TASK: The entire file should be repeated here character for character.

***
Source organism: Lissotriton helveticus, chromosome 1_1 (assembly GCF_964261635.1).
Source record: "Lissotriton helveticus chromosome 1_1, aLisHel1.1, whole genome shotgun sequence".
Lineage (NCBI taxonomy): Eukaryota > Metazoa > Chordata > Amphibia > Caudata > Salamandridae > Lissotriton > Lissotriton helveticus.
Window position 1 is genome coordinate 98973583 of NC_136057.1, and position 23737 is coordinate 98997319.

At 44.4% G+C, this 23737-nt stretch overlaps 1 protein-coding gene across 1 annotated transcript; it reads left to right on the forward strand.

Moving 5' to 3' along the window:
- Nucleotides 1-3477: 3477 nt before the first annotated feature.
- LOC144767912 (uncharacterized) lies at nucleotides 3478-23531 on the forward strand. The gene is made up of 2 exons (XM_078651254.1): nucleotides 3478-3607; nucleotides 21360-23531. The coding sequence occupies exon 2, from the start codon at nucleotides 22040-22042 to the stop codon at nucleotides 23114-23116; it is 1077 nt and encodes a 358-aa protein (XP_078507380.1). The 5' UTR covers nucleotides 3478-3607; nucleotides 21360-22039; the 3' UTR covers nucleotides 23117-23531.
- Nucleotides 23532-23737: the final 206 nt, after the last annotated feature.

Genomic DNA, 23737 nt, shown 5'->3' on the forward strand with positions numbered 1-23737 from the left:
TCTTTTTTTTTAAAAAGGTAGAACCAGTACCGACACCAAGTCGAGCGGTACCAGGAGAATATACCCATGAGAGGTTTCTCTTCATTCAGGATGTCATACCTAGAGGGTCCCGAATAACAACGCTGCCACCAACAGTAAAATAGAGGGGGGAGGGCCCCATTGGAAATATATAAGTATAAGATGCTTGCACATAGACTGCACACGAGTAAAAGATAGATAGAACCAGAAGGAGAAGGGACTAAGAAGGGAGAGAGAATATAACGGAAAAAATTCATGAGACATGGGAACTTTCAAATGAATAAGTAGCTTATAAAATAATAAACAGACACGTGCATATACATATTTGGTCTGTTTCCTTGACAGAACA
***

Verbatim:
Source organism: Lissotriton helveticus, chromosome 1_1 (assembly GCF_964261635.1).
Source record: "Lissotriton helveticus chromosome 1_1, aLisHel1.1, whole genome shotgun sequence".
Lineage (NCBI taxonomy): Eukaryota > Metazoa > Chordata > Amphibia > Caudata > Salamandridae > Lissotriton > Lissotriton helveticus.
Window position 1 is genome coordinate 98973583 of NC_136057.1, and position 23737 is coordinate 98997319.

At 44.4% G+C, this 23737-nt stretch overlaps 1 protein-coding gene across 1 annotated transcript; it reads left to right on the forward strand.

Moving 5' to 3' along the window:
- Nucleotides 1-3477: 3477 nt before the first annotated feature.
- LOC144767912 (uncharacterized) lies at nucleotides 3478-23531 on the forward strand. The gene is made up of 2 exons (XM_078651254.1): nucleotides 3478-3607; nucleotides 21360-23531. The coding sequence occupies exon 2, from the start codon at nucleotides 22040-22042 to the stop codon at nucleotides 23114-23116; it is 1077 nt and encodes a 358-aa protein (XP_078507380.1). The 5' UTR covers nucleotides 3478-3607; nucleotides 21360-22039; the 3' UTR covers nucleotides 23117-23531.
- Nucleotides 23532-23737: the final 206 nt, after the last annotated feature.

Genomic DNA, 23737 nt, shown 5'->3' on the forward strand with positions numbered 1-23737 from the left:
TCTTTTTTTTTAAAAAGGTAGAACCAGTACCGACACCAAGTCGAGCGGTACCAGGAGAATATACCCATGAGAGGTTTCTCTTCATTCAGGATGTCATACCTAGAGGGTCCCGAATAACAACGCTGCCACCAACAGTAAAATAGAGGGGGGAGGGCCCCATTGGAAATATATAAGTATAAGATGCTTGCACATAGACTGCACACGAGTAAAAGATAGATAGAACCAGAAGGAGAAGGGACTAAGAAGGGAGAGAGAATATAACGGAAAAAATTCATGAGACATGGGAACTTTCAAATGAATAAGTAGCTTATAAAATAATAAACAGACACGTGCATATACATATTTGGTCTGTTTCCTTGACAGAACA